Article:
Another $200,000 grant the Council authorized will replace the boiler at the city’s Allen Street facility. Smaller approved grants fund recycling, a library program and the business improvement district.
Among even tinier financial orders were a transfer within the Health & Human Services budget to pay for additional security at its building. Another approved payment of an animal control department bill from last year. Councilors also sanctioned land transfers to abutting lots on Green Street and Hayden Avenue as well as five-year leases for city computers.
Councilors also granted final approval to an ordinance that would modify the city’s tax incremental financing (TIF) rules. At a recent meeting, Ward 8 Councilor Orlando Ramos observed that the existing ordinance passed a few years ago, was unenforceable. That ordinance requires recipients of property tax breaks to follow various labor and wage rules or face claw-backs of the incentives.
The defect relates to the ordinance’s reference to Springfield’s responsible employer ordinance. The new ordinance removes that language.
The Council also passed first step on a new ordinance relating to the repairs and upgrades to private ways. Another hobby horse of Ramos’, councilors largely agreed with the spirit of the law. However, the debate indicated that some changes to the bill will be considered before a final vote.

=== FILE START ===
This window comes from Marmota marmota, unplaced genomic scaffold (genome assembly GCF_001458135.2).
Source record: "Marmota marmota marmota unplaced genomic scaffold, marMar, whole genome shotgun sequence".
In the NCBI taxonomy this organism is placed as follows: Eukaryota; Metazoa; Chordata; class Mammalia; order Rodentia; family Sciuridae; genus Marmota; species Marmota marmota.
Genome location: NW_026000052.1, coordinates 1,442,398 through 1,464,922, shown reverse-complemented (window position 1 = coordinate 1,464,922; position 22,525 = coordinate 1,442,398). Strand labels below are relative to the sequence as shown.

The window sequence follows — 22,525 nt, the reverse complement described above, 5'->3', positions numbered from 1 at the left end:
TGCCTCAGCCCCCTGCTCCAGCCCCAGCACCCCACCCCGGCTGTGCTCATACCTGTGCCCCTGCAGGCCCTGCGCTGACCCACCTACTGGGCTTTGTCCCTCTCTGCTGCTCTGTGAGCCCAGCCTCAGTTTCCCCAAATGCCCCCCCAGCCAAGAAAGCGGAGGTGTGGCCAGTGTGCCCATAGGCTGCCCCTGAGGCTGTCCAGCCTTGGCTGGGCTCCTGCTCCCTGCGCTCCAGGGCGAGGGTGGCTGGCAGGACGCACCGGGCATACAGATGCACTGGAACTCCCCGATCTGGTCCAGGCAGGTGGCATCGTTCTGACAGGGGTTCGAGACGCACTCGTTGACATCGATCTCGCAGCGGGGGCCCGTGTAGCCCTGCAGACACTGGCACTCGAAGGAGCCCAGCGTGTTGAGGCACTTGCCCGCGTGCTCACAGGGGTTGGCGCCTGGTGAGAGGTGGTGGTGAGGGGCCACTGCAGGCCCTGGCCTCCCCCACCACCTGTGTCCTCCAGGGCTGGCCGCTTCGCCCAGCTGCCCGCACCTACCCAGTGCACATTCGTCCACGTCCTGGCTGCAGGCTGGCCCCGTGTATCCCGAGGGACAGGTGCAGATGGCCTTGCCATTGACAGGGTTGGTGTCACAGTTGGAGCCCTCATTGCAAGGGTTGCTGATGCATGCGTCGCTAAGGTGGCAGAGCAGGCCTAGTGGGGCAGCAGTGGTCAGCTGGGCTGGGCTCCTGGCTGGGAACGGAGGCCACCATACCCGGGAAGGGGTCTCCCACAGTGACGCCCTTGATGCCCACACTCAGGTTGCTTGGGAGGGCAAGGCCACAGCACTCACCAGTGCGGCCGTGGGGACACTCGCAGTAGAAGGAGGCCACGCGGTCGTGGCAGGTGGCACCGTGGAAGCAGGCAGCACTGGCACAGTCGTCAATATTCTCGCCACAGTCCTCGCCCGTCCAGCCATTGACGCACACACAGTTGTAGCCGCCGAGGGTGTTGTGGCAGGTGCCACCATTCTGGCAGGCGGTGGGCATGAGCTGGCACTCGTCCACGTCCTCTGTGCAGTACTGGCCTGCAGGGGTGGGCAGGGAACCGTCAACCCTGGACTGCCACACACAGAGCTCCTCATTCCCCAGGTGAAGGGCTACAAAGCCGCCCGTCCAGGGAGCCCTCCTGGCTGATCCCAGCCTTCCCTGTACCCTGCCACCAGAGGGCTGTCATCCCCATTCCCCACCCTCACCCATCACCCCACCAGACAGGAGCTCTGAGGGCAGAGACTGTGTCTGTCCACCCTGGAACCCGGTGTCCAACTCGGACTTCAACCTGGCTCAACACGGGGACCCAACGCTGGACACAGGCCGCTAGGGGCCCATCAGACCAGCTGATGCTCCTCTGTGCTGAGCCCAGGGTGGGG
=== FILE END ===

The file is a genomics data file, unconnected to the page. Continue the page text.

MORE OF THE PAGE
Councilor Whitfield framed her proposed change to ballot order as an attempt at fairness. She noted data that shows simply being first on the ballot can increase votes for that candidate. However, she defended the placement of incumbent first, albeit randomly as well. Whitfield argued that incumbents had earned the right to appear higher on the ballot.
Assistant City Solicitor Thomas Moore explained that the Council would be using a different mechanism to enact this change. Rather than file a home rule petition to the legislature to modify the city charter—a legally clean, but politically laborious process—the city would utilize home rule procedures. Assuming Council and mayor approval, councilors would hold a public hearing and submit the change to the Attorney General for review. Barring any conflict with state law, the change would then take effect.
This process has limits. It could not, for example, alter the length of Council terms or the administration of elections themselves.
Moore and Whitfield cited a controling general law, but there is also a 1965 special act that alphabetizes Springfield municipal candidates and prioritizes incumbents. This is a departure from the off-the-shelf language in the Plan A charter Springfield uses, which would otherwise randomize all candidate irrespective of incumbency or alphabetical provenance.